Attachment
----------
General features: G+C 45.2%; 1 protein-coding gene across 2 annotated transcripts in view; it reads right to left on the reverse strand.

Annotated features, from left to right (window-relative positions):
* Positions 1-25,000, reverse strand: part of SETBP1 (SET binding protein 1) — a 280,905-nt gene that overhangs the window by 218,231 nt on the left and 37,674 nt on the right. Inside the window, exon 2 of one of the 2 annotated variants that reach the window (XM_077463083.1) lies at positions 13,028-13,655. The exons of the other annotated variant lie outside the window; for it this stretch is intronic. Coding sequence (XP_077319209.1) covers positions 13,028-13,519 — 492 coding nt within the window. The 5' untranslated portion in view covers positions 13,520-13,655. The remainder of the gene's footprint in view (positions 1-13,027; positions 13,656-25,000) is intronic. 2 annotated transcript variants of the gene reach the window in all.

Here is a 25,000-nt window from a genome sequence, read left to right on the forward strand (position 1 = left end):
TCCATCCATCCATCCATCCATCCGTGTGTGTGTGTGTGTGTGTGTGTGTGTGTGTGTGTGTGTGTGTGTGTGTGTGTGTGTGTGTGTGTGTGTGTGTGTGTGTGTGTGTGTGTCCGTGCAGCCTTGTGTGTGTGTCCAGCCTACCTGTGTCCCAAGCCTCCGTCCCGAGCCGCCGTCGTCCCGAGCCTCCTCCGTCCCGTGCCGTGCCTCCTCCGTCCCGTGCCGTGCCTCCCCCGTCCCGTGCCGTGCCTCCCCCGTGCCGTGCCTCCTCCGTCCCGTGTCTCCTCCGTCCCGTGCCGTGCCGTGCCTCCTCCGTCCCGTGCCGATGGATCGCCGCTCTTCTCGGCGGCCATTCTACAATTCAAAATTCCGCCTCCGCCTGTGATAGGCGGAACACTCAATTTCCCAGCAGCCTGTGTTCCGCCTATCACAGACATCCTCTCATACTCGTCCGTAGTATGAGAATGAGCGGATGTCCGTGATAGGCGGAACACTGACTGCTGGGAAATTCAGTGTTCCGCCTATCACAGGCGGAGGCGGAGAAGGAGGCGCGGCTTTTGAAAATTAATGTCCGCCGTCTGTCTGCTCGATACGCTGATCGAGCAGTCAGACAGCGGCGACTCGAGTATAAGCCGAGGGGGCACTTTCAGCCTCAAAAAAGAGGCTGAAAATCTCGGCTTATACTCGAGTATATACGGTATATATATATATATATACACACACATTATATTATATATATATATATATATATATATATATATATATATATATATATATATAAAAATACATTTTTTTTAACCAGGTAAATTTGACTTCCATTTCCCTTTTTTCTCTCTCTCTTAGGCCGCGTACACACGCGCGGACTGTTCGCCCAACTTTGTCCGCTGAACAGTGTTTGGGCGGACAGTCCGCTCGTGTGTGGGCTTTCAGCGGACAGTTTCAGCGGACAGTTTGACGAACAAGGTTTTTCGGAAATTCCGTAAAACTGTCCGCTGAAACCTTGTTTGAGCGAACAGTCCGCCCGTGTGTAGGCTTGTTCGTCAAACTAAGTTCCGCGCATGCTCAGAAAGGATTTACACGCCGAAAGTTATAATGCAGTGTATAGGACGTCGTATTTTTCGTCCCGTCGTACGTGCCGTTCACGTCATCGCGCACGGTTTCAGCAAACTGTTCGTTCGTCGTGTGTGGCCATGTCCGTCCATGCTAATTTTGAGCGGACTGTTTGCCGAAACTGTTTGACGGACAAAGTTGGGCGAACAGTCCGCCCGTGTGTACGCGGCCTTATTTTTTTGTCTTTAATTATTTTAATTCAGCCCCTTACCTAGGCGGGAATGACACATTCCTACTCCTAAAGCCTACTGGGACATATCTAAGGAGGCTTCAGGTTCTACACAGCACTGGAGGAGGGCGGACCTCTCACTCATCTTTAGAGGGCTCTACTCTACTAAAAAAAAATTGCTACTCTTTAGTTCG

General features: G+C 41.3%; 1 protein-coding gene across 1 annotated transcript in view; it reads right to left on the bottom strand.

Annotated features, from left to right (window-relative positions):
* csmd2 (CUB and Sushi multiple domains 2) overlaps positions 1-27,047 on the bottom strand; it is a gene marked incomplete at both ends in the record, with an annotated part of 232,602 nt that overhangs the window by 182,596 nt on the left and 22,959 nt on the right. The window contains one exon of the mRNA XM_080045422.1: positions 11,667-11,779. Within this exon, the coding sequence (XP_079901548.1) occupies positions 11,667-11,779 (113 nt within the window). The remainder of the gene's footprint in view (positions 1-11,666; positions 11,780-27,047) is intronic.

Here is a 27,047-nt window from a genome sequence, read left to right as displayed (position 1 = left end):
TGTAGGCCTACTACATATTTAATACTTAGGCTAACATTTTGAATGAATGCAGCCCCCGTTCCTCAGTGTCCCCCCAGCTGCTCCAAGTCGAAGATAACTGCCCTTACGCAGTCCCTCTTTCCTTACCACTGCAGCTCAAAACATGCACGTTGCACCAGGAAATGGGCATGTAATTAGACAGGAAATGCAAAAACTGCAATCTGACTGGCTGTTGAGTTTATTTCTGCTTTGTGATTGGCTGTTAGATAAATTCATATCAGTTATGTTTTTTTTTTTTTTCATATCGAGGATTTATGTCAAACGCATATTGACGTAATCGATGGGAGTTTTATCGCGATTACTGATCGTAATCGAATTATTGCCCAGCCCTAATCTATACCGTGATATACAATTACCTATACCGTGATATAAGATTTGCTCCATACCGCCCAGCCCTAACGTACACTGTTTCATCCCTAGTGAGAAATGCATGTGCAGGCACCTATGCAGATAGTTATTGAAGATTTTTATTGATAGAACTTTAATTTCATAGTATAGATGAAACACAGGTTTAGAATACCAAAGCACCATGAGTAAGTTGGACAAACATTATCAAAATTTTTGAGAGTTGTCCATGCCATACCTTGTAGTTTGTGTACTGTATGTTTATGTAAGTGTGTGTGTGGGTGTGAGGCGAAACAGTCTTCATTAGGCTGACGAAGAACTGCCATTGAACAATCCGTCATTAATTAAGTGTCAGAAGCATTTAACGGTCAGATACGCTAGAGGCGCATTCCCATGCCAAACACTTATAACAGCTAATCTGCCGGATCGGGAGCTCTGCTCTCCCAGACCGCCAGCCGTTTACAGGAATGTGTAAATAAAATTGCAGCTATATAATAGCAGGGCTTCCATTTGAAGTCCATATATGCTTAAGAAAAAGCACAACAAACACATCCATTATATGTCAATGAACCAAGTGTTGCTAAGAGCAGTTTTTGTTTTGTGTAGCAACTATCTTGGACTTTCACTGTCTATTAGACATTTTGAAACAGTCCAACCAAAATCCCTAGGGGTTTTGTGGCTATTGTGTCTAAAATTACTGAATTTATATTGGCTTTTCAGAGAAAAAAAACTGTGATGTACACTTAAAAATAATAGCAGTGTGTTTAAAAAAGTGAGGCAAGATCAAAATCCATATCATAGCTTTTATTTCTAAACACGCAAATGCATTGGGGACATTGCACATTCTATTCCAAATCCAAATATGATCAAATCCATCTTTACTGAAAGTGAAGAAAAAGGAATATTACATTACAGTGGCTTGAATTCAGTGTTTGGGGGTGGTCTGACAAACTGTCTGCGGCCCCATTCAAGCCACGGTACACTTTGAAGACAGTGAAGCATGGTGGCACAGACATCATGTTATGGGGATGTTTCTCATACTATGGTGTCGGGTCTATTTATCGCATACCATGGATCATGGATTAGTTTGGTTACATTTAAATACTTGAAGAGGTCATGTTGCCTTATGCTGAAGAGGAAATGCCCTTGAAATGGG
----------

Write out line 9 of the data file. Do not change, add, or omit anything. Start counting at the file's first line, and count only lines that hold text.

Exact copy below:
Here is a 27,047-nt window from a genome sequence, read left to right as displayed (position 1 = left end):